1. Android, free and paid:
What’s Going On Here: Android is the largest smartphone platform by units sold, but has traditionally trailed iOS in terms of app quantity and quality. The last year has, in my experience, closed the gap a lot. There are few apps you can’t find on Android, and quality discrepancy — at least on newer phones with up-to-date versions of Android — is far less obvious.
The ecosystem is still a little strange, in part because of the Android Market’s strong free-over-paid culture. The free apps column is full of familiar names and marquee brands; a rough survey of the most important apps on any smartphone platform. The free games, however, are mostly either Android native or relatively obscure.
The paid apps selection is distinctly Android. There are some games, but also an array of power user utilities: alternative homescreen widgets, and alternative keyboard, a file manager. One, a backup tool, makes the list despite requiring users to have rooted their handsets. The people paying for apps on Android are its most dedicated users, and the kind of people who like to tinker.
It’s most popular paid apps don’t only not exist on other platforms — they often couldn’t.
2. iOS (iPhone), Free:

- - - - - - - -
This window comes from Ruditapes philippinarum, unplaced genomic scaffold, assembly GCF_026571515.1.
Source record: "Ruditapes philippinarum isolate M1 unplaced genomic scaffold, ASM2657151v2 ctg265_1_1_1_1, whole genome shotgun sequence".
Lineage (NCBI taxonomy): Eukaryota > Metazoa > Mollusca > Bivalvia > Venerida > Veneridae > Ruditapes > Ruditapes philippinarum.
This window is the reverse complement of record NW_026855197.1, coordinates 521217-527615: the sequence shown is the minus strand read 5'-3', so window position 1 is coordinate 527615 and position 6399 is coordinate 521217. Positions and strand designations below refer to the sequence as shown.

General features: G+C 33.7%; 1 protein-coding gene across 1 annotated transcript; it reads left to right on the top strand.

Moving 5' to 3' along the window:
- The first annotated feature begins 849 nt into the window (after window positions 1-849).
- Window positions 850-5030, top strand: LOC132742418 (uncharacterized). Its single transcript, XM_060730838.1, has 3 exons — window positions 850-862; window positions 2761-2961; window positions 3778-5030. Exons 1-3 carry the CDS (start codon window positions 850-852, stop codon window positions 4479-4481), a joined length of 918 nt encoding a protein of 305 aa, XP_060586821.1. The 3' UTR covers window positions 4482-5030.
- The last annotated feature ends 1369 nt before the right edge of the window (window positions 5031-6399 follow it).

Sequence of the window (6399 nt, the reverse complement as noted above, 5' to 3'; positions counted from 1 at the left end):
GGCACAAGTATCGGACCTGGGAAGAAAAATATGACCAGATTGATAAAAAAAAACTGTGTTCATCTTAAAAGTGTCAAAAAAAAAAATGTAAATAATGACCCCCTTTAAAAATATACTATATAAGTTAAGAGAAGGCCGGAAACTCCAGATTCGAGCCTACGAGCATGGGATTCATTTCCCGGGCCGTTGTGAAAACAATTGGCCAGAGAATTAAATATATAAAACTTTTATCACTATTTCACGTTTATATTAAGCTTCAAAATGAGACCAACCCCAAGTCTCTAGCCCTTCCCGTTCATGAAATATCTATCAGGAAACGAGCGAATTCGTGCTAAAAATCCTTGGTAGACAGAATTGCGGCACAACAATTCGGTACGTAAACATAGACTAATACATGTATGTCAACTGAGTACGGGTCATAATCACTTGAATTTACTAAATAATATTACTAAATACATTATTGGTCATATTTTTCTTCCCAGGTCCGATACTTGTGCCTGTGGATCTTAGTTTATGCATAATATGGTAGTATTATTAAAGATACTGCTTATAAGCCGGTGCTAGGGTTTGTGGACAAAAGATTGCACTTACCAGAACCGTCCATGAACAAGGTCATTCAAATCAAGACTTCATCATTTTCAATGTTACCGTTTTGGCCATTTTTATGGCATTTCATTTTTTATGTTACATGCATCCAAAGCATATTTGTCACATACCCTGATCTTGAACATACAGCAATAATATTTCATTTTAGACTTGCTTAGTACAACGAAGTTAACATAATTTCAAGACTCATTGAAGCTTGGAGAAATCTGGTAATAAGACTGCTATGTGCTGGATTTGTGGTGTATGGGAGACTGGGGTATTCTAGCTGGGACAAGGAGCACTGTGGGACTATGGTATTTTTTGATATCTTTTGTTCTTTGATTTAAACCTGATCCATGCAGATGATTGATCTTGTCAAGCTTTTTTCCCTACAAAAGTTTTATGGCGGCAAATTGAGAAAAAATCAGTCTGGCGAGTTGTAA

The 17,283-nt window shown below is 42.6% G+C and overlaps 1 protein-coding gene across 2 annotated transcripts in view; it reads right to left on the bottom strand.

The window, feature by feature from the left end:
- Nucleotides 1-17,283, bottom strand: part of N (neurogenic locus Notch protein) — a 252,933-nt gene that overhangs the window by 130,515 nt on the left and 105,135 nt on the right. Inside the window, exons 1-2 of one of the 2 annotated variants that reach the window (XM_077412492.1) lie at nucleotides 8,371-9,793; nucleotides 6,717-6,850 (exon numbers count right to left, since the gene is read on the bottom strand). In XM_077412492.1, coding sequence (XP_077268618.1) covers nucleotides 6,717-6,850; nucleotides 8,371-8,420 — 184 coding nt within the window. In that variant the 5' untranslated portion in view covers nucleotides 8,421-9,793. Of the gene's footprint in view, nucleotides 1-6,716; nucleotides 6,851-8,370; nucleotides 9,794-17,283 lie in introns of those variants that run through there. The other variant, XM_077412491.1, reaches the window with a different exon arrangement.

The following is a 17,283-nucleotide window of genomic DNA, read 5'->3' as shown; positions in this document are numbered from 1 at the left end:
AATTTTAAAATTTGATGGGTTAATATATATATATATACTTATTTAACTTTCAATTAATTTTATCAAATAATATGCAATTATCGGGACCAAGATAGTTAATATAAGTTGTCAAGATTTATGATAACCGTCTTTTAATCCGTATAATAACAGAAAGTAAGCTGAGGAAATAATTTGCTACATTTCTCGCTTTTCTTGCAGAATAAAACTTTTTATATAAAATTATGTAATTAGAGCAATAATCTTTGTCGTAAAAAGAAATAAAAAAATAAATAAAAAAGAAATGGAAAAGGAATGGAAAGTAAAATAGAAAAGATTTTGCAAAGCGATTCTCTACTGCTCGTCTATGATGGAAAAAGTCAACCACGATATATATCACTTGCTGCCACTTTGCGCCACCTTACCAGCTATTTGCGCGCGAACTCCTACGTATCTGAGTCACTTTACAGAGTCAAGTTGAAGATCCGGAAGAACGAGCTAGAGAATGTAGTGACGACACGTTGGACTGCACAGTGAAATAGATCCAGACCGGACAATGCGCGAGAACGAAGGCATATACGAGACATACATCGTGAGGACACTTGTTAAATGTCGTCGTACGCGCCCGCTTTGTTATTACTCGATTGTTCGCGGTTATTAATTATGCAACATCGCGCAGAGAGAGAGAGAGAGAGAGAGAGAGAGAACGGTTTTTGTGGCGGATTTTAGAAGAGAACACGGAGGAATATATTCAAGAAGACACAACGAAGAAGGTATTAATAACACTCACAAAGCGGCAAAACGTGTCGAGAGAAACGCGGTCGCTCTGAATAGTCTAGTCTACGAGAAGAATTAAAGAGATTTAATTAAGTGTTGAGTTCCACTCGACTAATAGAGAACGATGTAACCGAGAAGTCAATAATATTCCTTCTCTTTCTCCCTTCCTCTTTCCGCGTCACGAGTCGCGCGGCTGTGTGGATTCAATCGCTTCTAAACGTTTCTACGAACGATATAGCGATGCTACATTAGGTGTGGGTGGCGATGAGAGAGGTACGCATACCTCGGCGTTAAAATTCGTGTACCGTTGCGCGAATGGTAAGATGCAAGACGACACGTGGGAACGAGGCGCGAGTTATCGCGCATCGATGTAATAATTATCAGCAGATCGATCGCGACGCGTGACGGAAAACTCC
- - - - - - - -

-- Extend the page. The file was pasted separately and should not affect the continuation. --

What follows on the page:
What’s Going On Here: Apple’s top apps lists are probably the least surprising of the group. Two of these aps are Apple’s own, and one (YouTube) is a replacement for app that Apple recently removed. Facebook has rarely left the top ten list since it launched. What iOS has that others don’t, though, is a burgeoning native games culture.
Apps two and three are products of that: apps that will likely surface and fade away in a few days to a week, or maybe a month, but not before accumulating hundreds of thousands of users.
3. iOS, Paid:
What’s Going On Here: Games. Bolstered by the iPod Touch, which is arguably primarily a gaming device, iOS’s top paid apps is currently and often filled with games, some from well known franchises, others not.
4. Windows Phone, Free:
What’s Going On Here: It’s hard to tell, but it doesn’t look good. An optimistic take might be that Windows Phone’s core feature set is wide enough that many of iOS’s most popular apps aren’t necessary. But that’s unlikely (and Facebook is near the top of the list).
Windows Phone, which I’ve been using a lot recently, has a serious app quality issue. The duplication of Facebook apps on this list makes a lot of sense — Facebook’s official app is unwieldy, while the alternative, an ad-supported wrapper around Facebook’s mobile web interface, is in many ways easier to use.
5. Windows Phone, Paid:
What’s Going On Here: A profound lack of volume, apparently. There can’t be many people buying apps in the marketplace if the most successful one is a $10 Japanese translation tool.
This suggests that either Windows Phone user numbers are even lower than we thought, or that Windows Phone users don’t like to pay for apps. I suspect it’s a combination of the two.